If you’ve heard of simulation theory – the idea that our entire universe could run in an extra-dimensional computer – there’s a good chance you learned about it from a high-profile believer like Elon Musk. But how would the average person, someone whose influence does not depend on provocative philosophizing in the dormitory, accept this? How would the idea that the world is not “real” define the way you interact with other people? If you’re even a little intrigued by exploring the subculture, you’ll appreciate A Glitch in the Matrix, Rodney Ascher’s latest documentary on uniquely obsessive personalities.
And if you are wondering, no, the film does not reveal any secrets of simulation theory. Even Ascher tells us that he has no idea whether it is true or not. Instead, he cares less about the theory itself and more about why people believe in it. His award-winning documentary Room 237 from 2012 was about the wild fan theories surrounding Stanley Kubrick’s The Shining. Its successor, The Nightmare, examined sleep paralysis and the way it often constructs terrifying scenarios from the air. It’s easy to draw a line between these films and people who distrust the stuff of reality.
If the title wasn’t enough characters, A Glitch in the Matrix feels like an introduction to simulation theory, rather than a strict discussion. After all, in 1999, the Matrix introduced the concept of simulated reality to an entire generation of emo teenagers (including myself). What it lacks in depth, however, it makes up for in mere observability.
It’s both funny and a bit sad to hear seemingly serious adults – portrayed as cartoonish CG avatars – reject the idea that there are 7 billion individual consciousnesses on earth. Why? Obviously because our universe simulator definitely doesn’t have enough processing power to handle it. The more logical explanation, of course, is that the machine only recycles a few hundred thousand personalities, just as an Assassin’s Creed game generates its large amount by reusing AI code.
Too often I wish Ascher would push his subjects just a little more to test the limits of their beliefs. But I suppose it’s like trying to discuss the shape of the planet with a flat earthher. One subject managed to leave the site of a drunk car accident in Mexico without serious injury or was arrested. He thought it was the simulation that just worked out a successful narrative for him, and not stupid luck and his American privilege in action. How can we convince him otherwise after surviving something like this? One person’s miracle is another person’s optimal simulation path.
If stories like this make you roll your eyes, A Glitch in the Matrix has more meaty material from Nick Bostrom, the Oxford professor of philosophy whose 2003 work sparked modern interest in simulation theory. He suggested that given the tremendous computing power we expect in the future, it is possible that later humans could run simulations of people who are similar to their ancestors. These artificial humans would likely be conscious. And given this possibility, there is a high probability that we are one of those simulated realities rather than the “main beings”. (Alternatively, we could either be extinct before we could develop our own simulation technology, or we could abandon the technology entirely.)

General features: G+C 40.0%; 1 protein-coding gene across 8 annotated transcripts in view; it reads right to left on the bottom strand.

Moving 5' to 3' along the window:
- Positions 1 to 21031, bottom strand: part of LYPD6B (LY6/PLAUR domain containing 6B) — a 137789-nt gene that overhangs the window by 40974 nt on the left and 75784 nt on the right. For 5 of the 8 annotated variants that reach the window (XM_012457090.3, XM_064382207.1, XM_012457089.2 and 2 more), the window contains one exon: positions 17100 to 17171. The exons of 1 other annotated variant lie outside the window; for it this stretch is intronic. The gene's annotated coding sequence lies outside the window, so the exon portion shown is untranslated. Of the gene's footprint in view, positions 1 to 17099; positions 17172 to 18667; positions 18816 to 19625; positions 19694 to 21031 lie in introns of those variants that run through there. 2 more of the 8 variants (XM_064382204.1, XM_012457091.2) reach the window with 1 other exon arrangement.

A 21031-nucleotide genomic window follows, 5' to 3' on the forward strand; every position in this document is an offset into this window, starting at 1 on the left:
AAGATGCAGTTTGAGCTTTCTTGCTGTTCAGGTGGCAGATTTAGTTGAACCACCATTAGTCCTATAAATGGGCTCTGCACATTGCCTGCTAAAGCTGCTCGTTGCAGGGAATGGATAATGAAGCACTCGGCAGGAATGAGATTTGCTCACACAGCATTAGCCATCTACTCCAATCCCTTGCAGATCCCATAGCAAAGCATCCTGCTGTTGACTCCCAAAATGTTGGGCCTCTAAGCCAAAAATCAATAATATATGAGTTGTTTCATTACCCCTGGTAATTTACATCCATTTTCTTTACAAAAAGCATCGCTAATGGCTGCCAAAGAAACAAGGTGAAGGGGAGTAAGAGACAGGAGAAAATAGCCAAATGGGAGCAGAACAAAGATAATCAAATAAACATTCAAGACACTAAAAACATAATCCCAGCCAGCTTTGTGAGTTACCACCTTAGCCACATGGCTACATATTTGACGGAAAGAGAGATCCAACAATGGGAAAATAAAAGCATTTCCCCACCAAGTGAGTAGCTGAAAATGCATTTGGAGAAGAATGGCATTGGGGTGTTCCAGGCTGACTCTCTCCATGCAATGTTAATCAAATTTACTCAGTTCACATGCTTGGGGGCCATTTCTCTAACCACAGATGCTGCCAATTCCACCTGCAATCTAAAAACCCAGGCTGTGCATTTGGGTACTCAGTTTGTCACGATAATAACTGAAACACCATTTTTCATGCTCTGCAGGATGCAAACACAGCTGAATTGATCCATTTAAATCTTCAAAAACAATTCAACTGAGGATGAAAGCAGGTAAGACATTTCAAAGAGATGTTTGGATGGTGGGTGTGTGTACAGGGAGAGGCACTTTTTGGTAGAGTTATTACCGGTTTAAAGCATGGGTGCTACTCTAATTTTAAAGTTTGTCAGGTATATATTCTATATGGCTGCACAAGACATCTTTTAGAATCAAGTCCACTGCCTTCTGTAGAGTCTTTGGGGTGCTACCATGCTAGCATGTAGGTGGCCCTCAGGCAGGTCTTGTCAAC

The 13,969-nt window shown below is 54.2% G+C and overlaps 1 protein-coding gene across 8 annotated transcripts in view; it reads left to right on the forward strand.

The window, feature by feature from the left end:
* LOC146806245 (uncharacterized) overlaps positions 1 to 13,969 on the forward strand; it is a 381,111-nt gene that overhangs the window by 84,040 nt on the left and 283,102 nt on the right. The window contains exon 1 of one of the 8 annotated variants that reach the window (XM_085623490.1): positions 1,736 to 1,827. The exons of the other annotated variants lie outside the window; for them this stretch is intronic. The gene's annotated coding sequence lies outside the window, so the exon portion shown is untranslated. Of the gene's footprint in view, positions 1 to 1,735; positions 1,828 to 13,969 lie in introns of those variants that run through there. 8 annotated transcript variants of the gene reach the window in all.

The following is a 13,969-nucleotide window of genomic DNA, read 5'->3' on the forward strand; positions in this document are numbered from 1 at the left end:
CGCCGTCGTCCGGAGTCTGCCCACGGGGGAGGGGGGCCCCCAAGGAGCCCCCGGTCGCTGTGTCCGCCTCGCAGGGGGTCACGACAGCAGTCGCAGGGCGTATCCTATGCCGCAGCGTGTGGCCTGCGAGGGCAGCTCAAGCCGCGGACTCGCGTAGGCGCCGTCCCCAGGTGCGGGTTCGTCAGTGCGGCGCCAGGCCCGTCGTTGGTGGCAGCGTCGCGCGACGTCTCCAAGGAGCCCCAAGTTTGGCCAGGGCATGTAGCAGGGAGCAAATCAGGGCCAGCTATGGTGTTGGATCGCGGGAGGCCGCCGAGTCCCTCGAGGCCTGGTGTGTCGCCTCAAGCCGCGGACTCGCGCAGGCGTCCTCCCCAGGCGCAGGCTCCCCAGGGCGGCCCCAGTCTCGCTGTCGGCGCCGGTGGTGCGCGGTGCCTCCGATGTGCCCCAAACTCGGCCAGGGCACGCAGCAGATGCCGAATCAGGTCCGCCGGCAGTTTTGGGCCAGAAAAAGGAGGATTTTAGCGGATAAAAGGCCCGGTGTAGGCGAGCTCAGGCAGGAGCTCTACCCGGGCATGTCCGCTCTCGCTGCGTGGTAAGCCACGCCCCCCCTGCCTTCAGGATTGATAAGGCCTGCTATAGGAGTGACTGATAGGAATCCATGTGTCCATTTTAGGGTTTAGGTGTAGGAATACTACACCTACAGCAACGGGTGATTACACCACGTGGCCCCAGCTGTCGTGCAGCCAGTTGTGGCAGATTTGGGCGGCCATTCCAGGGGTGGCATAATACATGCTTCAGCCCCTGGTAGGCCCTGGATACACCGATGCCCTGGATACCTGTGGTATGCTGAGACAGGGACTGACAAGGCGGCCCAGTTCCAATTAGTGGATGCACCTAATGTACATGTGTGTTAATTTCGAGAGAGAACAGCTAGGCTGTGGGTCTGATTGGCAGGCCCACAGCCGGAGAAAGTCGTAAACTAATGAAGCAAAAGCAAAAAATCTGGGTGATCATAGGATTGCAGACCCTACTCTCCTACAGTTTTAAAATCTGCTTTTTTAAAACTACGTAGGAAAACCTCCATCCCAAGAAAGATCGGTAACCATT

Bostrom doesn’t have many answers in the documentary, but it does remind us that people have been thinking about higher levels of reality for thousands of years. Plato’s Allegory of the Cave was an argument for education and research in the face of ignorance, but today it also describes the way many people think about simulation theory.
A flaw in the Matrix also really surprised me with footage of Philip K. Dick explaining his own beliefs about higher consciousness. As is known, he began to experience religious visions after an operation, about which he finally wrote in his Exegesis, a collection of more than 8,000 pages of notes. Dick sounds like someone who’s caught a glimpse of the world outside of our potential simulation, although the simplest explanation is that he has had severe mental illness his entire life.
While I have some concerns about what A Glitch in the Matrix is focusing on, it’s still a well-made documentary filled with fascinating imagery. Ascher has perfected his ability to visually convey a narrative about his recent films so that you will never be bored. And for people who haven’t heard of simulation theory, I’d bet it would blow them away, just like the people who dare to get out of Plato’s cave.